David Bourget (Western Ontario)
David Chalmers (ANU, NYU)
Rafael De Clercq
Jack Alan Reynolds
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NanoEthics 3 (3):217-230 (2009)
Brain-machine interfaces are a growing field of research and application. The increasing possibilities to connect the human brain to electronic devices and computer software can be put to use in medicine, the military, and entertainment. Concrete technologies include cochlear implants, Deep Brain Stimulation, neurofeedback and neuroprosthesis. The expectations for the near and further future are high, though it is difficult to separate hope from hype. The focus in this paper is on the effects that these new technologies may have on our ‘symbolic order’—on the ways in which popular categories and concepts may change or be reinterpreted. First, the blurring distinction between man and machine and the idea of the cyborg are discussed. It is argued that the morally relevant difference is that between persons and non-persons, which does not necessarily coincide with the distinction between man and machine. The concept of the person remains useful. It may, however, become more difficult to assess the limits of the human body. Next, the distinction between body and mind is discussed. The mind is increasingly seen as a function of the brain, and thus understood in bodily and mechanical terms. This raises questions concerning concepts of free will and moral responsibility that may have far reaching consequences in the field of law, where some have argued for a revision of our criminal justice system, from retributivist to consequentialist. Even without such a (unlikely and unwarranted) revision occurring, brain-machine interactions raise many interesting questions regarding distribution and attribution of responsibility.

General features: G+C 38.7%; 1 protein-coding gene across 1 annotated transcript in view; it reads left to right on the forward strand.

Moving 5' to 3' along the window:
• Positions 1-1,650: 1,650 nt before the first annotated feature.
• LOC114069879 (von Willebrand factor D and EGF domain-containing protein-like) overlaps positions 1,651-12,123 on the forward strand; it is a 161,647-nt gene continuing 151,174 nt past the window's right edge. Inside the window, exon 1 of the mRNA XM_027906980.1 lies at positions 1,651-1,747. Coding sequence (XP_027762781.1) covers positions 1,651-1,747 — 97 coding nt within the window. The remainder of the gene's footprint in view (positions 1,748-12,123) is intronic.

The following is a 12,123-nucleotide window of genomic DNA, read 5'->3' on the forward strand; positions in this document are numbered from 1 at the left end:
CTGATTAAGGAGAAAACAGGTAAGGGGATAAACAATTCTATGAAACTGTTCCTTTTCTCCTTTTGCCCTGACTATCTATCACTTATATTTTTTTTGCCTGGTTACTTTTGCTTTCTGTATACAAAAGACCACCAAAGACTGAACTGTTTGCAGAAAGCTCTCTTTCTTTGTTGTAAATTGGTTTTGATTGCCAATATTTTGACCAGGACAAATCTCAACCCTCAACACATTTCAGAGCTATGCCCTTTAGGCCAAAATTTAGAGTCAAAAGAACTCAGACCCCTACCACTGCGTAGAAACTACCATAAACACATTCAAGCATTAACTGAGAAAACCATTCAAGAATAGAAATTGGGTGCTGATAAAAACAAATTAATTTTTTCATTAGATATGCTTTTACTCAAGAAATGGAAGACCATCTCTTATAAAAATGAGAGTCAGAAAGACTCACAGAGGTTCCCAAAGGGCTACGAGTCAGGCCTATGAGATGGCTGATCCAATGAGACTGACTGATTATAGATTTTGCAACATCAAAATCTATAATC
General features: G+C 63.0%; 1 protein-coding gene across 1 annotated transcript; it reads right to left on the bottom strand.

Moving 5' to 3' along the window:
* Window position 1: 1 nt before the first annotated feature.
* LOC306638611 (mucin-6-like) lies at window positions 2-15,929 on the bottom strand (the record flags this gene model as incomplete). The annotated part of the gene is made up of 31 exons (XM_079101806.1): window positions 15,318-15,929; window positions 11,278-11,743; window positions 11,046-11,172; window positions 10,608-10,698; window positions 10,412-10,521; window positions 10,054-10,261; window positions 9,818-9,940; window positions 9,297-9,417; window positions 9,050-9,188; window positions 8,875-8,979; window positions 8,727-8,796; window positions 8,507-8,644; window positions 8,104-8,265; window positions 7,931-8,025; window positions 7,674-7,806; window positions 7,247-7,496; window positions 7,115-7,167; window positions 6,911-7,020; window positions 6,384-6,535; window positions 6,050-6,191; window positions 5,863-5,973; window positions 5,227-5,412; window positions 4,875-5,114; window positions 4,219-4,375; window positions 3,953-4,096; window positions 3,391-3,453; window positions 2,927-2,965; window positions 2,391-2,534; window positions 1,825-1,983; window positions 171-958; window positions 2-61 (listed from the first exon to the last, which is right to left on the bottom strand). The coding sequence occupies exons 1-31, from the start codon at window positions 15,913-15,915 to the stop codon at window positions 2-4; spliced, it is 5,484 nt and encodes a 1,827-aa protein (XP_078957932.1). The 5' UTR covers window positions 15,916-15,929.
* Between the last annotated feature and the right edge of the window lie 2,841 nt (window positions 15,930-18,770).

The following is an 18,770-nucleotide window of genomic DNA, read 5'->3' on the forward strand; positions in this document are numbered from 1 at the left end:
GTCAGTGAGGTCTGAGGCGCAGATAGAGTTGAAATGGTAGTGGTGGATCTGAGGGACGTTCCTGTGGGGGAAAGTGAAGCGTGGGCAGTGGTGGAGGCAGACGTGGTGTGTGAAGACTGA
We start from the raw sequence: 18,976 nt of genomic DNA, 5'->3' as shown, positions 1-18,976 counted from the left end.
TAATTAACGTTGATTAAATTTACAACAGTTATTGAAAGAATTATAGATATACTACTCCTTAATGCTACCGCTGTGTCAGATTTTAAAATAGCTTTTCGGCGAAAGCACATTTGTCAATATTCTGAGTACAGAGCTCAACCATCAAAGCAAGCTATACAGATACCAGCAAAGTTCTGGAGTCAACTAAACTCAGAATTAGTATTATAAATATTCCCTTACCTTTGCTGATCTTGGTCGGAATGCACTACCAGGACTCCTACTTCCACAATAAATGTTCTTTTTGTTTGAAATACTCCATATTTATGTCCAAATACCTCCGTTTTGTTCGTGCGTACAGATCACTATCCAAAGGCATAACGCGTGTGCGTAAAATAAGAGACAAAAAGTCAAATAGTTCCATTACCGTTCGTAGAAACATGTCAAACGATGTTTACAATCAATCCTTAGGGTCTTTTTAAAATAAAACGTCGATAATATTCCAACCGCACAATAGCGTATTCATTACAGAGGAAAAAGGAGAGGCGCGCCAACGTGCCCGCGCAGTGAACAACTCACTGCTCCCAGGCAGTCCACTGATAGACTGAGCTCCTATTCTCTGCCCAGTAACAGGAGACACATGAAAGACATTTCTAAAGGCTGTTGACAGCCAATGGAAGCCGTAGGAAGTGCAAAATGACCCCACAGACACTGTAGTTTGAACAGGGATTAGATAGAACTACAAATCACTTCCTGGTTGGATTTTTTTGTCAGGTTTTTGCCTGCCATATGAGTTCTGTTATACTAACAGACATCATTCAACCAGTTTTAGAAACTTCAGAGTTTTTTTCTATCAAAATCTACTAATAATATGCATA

|Keywords||Brain-machine interaction Brain-computer interfaces Converging technologies Cyborg Deep brain stimulation Moral responsibility Neuroethics|
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References found in this work BETA
Paul J. Ford (2007). Neurosurgical Implants: Clinical Protocol Considerations. Cambridge Quarterly of Healthcare Ethics 16 (03):308-311.
Paul J. Ford & Cynthia S. Kubu (2007). Ameliorating and Exacerbating: Surgical "Prosthesis" in Addiction. American Journal of Bioethics 7 (1):32 – 34.
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Citations of this work BETA
Femke Nijboer, Jens Clausen, Brendan Z. Allison & Pim Haselager (2013). The Asilomar Survey: Stakeholders' Opinions on Ethical Issues Related to Brain-Computer Interfacing. [REVIEW] Neuroethics 6 (3):541-578.
Stephen H. Cutcliffe, Christine M. Pense & Michael Zvalaren (2012). Framing the Discussion: Nanotechnology and the Social Construction of Technology--What STS Scholars Are Saying. NanoEthics 6 (2):81-99.
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